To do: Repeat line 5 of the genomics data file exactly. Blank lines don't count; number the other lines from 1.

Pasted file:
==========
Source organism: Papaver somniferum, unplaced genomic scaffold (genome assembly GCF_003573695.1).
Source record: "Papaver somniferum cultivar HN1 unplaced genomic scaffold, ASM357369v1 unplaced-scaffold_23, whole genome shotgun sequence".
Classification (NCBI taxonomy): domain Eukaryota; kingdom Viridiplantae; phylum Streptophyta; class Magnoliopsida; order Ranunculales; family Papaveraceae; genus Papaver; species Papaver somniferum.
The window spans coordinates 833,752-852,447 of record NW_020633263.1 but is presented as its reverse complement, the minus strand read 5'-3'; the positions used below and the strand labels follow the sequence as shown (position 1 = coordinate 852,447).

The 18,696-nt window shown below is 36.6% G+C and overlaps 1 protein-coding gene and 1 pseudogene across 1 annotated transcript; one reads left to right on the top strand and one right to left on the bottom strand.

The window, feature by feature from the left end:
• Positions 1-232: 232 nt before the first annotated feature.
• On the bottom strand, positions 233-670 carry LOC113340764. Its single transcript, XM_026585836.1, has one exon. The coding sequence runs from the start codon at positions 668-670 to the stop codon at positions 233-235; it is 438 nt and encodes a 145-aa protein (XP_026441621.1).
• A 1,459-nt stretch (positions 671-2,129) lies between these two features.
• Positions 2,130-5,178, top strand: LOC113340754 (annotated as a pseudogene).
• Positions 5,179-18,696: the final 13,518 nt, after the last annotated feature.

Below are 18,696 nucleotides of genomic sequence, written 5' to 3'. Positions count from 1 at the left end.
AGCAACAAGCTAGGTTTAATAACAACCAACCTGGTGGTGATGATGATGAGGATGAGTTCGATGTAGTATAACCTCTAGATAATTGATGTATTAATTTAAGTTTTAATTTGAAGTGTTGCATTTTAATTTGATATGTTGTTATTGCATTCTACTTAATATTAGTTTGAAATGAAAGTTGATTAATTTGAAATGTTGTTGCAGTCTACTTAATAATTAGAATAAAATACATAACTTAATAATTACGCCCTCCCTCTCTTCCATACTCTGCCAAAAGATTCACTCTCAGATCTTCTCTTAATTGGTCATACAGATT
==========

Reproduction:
The 18,696-nt window shown below is 36.6% G+C and overlaps 1 protein-coding gene and 1 pseudogene across 1 annotated transcript; one reads left to right on the top strand and one right to left on the bottom strand.